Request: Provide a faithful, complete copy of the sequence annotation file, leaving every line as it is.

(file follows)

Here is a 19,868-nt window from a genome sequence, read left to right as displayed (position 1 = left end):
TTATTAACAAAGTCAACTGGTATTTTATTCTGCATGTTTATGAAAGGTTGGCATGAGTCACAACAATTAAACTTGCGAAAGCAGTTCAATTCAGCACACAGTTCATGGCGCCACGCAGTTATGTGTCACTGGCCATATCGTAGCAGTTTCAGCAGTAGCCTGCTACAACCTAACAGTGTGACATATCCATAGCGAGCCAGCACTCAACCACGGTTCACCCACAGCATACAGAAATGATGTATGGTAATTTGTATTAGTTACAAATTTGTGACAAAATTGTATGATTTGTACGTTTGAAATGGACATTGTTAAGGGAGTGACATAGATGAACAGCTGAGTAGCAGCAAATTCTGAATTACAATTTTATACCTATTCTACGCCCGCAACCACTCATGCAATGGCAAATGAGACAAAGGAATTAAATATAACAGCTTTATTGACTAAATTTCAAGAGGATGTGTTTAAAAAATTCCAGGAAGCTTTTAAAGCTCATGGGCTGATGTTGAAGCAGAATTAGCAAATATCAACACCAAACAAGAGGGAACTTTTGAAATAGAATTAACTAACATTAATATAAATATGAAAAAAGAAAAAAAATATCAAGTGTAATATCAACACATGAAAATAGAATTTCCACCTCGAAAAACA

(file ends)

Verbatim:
Here is a 19,868-nt window from a genome sequence, read left to right as displayed (position 1 = left end):
TTATTAACAAAGTCAACTGGTATTTTATTCTGCATGTTTATGAAAGGTTGGCATGAGTCACAACAATTAAACTTGCGAAAGCAGTTCAATTCAGCACACAGTTCATGGCGCCACGCAGTTATGTGTCACTGGCCATATCGTAGCAGTTTCAGCAGTAGCCTGCTACAACCTAACAGTGTGACATATCCATAGCGAGCCAGCACTCAACCACGGTTCACCCACAGCATACAGAAATGATGTATGGTAATTTGTATTAGTTACAAATTTGTGACAAAATTGTATGATTTGTACGTTTGAAATGGACATTGTTAAGGGAGTGACATAGATGAACAGCTGAGTAGCAGCAAATTCTGAATTACAATTTTATACCTATTCTACGCCCGCAACCACTCATGCAATGGCAAATGAGACAAAGGAATTAAATATAACAGCTTTATTGACTAAATTTCAAGAGGATGTGTTTAAAAAATTCCAGGAAGCTTTTAAAGCTCATGGGCTGATGTTGAAGCAGAATTAGCAAATATCAACACCAAACAAGAGGGAACTTTTGAAATAGAATTAACTAACATTAATATAAATATGAAAAAAGAAAAAAAATATCAAGTGTAATATCAACACATGAAAATAGAATTTCCACCTCGAAAAACA